variable, only the data relevant to the time that the student was in HFI were
included. That is, if a student was referred to HFI in December, grades were
gathered from December to the end of the year. We included grades for core
subjects (math, science, english/language arts, history/social studies, and reading).
Students varied in the number of grades and quarters that were available; therefore
we calculated an overall average from the core subjects that were available for each
student for the appropriate time frame. For unexcused absences, infractions, and
days suspended, we calculated a monthly rate for each student, based on the time
after referral to HFI. For example, if a student was referred November 20th, we
gathered unexcused absences, infractions, and days suspended, from November 21st
until the end of the academic year. For each student, unexcused absences,
infractions, and days suspended were divided by the number of months that the data
reflected. Therefore, we had a monthly rate of unexcused absences, infractions, and
days suspended that reflected occurrences after referral to HFI.
As predicted, posttest subscale scores on the NCFAS were significantly
correlated with measures of school performance (see Table 2). For example, scores
on Child Well-Being were correlated with academic grades (r(99) =.39,
p\.001), suspensions (r(99) =-.23, p\.05), unexcused absences (r(99) =
-.29, p\.01), and number of school infractions for the year (r(98) =-
.35,
p\.001).
It is clear from the previous analyses that scores on the NCFAS were related to
students’ functioning in school. We proposed a mediational model in which family
variables indirectly influenced school outcomes through Child Well-Being. That is,
we predicted that family scores on the NCFAS would predict school outcomes but
that relation would be reduced when Child Well-Being was entered as a predictor of
Helping Families Initiative
123
school problems. The model is depicted in Fig. 1. We therefore conducted a number
of exploratory analyses to test this prediction.
Because of the significant correlations among subscale scores on the NCFAS, we
converted subscale scores to Z-scores, and then created a composite Family
Functioning variable by summing each student’s Z-scores on domains of
Environment, Parent Capabilities, Family Interactions, and Family Safety. Simi-
larly, we converted the school suspension, infraction, and unexcused absence scores
to Z-scores and computed a sum, which we labeled School Problems. We conducted
a multiple regression with the Family Functioning Composite as the predictor of the
School Problems (see Table 3). The regression was significant (F(1, 97) =4.77,
p=.03), with the Family Functioning Composite (b=-.22) accounting for
approximately 5% of the variance in School Problems. Next, we added Child Well-
Being into the equation as a predictor of School Problems (see Table 3). The
equation was significant (F(2, 96) =10.18, p\.001; R
2
change =.13) and
Table 2 Correlations of the North Carolina family assessment with school outcomes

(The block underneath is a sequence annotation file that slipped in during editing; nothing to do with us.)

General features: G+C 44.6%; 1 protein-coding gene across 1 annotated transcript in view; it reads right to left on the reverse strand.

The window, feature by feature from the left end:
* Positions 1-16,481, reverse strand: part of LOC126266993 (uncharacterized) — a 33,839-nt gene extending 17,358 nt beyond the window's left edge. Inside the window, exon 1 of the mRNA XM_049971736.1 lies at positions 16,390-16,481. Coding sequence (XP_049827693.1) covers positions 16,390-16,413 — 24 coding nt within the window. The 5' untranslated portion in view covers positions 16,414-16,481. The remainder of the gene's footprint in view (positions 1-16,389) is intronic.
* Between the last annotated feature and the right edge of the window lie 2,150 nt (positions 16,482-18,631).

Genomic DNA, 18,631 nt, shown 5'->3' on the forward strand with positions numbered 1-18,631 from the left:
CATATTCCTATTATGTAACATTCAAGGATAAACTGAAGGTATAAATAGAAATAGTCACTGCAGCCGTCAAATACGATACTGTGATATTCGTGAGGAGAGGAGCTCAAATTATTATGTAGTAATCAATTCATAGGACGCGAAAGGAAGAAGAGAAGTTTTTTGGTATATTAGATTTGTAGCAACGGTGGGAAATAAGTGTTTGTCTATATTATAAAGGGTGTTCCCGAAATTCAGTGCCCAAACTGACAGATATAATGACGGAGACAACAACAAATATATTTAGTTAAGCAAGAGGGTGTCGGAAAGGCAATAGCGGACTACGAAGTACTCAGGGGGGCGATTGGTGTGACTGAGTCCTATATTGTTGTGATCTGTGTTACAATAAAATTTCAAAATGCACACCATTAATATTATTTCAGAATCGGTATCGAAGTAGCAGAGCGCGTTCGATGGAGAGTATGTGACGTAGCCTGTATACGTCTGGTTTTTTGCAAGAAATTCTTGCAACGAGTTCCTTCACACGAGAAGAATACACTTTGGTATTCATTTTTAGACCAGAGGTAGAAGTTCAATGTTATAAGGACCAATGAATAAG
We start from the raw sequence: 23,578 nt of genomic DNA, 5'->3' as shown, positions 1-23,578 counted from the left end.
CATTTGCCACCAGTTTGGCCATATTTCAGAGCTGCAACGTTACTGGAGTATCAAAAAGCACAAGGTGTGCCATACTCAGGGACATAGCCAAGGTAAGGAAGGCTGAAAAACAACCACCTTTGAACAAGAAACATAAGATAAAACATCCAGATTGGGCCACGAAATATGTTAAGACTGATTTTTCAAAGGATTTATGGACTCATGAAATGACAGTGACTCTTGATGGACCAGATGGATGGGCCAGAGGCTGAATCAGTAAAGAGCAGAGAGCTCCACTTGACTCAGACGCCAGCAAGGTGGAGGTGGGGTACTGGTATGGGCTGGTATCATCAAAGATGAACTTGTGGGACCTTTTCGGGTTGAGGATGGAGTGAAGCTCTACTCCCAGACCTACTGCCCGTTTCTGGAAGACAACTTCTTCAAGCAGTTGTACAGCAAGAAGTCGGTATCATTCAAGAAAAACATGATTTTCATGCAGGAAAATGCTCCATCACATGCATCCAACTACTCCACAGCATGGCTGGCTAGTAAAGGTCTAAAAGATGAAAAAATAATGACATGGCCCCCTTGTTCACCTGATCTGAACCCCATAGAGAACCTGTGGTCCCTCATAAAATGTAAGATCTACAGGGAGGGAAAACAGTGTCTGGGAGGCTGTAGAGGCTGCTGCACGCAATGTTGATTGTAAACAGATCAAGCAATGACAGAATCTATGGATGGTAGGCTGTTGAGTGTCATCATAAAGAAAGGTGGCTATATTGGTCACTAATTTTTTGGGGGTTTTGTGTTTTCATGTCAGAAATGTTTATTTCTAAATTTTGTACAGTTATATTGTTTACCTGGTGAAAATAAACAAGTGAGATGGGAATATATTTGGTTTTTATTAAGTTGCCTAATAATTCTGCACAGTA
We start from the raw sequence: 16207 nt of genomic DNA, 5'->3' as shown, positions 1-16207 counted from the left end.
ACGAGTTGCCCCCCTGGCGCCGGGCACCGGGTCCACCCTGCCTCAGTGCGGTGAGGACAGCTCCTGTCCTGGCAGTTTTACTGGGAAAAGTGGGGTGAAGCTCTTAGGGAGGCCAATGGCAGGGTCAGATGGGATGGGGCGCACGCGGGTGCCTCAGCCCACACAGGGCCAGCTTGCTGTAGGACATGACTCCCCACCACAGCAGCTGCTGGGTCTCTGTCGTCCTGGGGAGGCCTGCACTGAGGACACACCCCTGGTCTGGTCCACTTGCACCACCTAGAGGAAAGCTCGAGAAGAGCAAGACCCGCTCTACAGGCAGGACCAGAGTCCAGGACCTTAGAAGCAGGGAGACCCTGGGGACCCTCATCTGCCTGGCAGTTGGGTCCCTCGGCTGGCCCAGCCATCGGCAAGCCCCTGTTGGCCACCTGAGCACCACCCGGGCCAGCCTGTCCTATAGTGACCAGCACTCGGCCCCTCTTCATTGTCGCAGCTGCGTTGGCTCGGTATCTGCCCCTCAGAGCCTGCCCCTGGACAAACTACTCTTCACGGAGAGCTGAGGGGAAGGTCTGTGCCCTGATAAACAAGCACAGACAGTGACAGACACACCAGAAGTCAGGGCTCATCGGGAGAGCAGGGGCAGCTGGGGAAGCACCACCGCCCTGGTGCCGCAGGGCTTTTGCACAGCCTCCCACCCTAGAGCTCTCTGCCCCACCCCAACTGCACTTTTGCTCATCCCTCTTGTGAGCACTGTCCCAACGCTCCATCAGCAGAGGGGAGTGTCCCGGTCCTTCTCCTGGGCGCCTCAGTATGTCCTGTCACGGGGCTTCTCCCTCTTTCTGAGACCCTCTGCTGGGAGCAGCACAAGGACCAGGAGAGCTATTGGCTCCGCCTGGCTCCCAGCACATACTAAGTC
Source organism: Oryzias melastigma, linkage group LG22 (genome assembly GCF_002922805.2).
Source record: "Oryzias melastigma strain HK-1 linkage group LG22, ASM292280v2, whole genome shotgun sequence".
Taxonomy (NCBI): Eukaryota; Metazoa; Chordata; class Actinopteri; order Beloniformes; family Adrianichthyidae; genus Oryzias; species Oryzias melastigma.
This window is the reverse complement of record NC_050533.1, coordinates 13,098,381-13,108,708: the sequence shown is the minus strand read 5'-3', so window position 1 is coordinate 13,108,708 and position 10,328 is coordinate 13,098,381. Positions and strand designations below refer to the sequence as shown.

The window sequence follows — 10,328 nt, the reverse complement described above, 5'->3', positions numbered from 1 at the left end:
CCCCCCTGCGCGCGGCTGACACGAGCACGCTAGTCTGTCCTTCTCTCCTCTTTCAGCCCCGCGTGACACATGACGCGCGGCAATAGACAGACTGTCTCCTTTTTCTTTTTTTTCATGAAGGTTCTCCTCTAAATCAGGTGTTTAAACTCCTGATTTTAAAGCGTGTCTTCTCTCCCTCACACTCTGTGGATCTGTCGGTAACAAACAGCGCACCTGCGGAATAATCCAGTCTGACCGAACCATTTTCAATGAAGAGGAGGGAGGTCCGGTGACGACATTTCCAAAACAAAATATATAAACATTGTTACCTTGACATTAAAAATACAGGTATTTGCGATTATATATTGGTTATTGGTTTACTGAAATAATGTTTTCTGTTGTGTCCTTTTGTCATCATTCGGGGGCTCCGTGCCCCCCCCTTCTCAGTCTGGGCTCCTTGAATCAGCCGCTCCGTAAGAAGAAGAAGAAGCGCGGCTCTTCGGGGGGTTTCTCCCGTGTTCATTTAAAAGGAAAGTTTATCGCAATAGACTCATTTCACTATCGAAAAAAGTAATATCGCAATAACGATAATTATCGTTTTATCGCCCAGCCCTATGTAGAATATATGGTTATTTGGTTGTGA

North Carolina subscale
Environment Parent capabilities Family interactions Safety Child well-being
Grades .19 .34** .35** .34** .39**
Unexcused absences -.10 -.21* -.14 -.16 -.29**
Infractions -.08 -.15 -.18 -.04 -.35**
Suspensions -.09 -.08 -.10 -.07 -.23*
*p\.05, **p\.01
Family
Functioning
Child Well-
Being
School
Outcomes
Fig. 1 Theoretical model
Table 3 Summary of multiple regression analysis for variables predicting school problems
Variable Model 1 Model 2
BSE B SE
Family functioning -.10 .04 -.22* .05 .06 .12
Child well-being -.76 .20 -.49**
R
2
.05 .18
Ffor change in R
2
4.77* 14.90**
*p\.05, **p\.001
L. A. Turner et al.
123
accounted for 18% of the variance in School Problems. In this model, only Child
Well-Being (b=-.49) was a significant predictor; Family Functioning Composite
(b=.12) was no longer significant, indicating evidence of mediation. Finally, in
the last regression, we entered Family Composite as a predictor of Child Well-
Being. As predicted, the equation was significant (F(1, 97) =86.10, p\.001;
b=.69), with Family Functioning accounting for approximately 47% of the
variance in Child Well-Being. Consistent with the analysis procedure set forth by
Baron and Kenny (1986), these exploratory analyses supported the prediction that
Family Functioning impacts School Problems through the mediating variable of
Child Well-Being. Figure 2reflects the model with the beta weights included to
reflect strength of relationships.
In a similar set of analyses with school grades as the outcome variable, we
conducted a multiple regression with the Family Functioning Composite as the
predictor of School Grades (see Table 4). This regression was also significant (F(1,
98) =15.10, p\.001), with Family Functioning Composite (b=.37) accounting
for approximately 13% of the variance. Next, we added Child Well-Being into the
equation as a predictor of School Grades. The equation was significant (F(2,
97) =9.95, p\.001; R
2
change =.04) and accounted for 17% of the variance in
School Grades. In this model, only Child Well-Being (b=.26) was a significant
predictor; Family Functioning Composite (b=.18) was no longer significant,
indicating evidence of mediation. As indicated in the School Problems analysis,
Family Functioning Composite was a predictor of Child Well-Being (F(1,
98) =88.30, p\.001; b=.69), accounting for approximately 47% of the
variance. These exploratory analyses supported the prediction that Family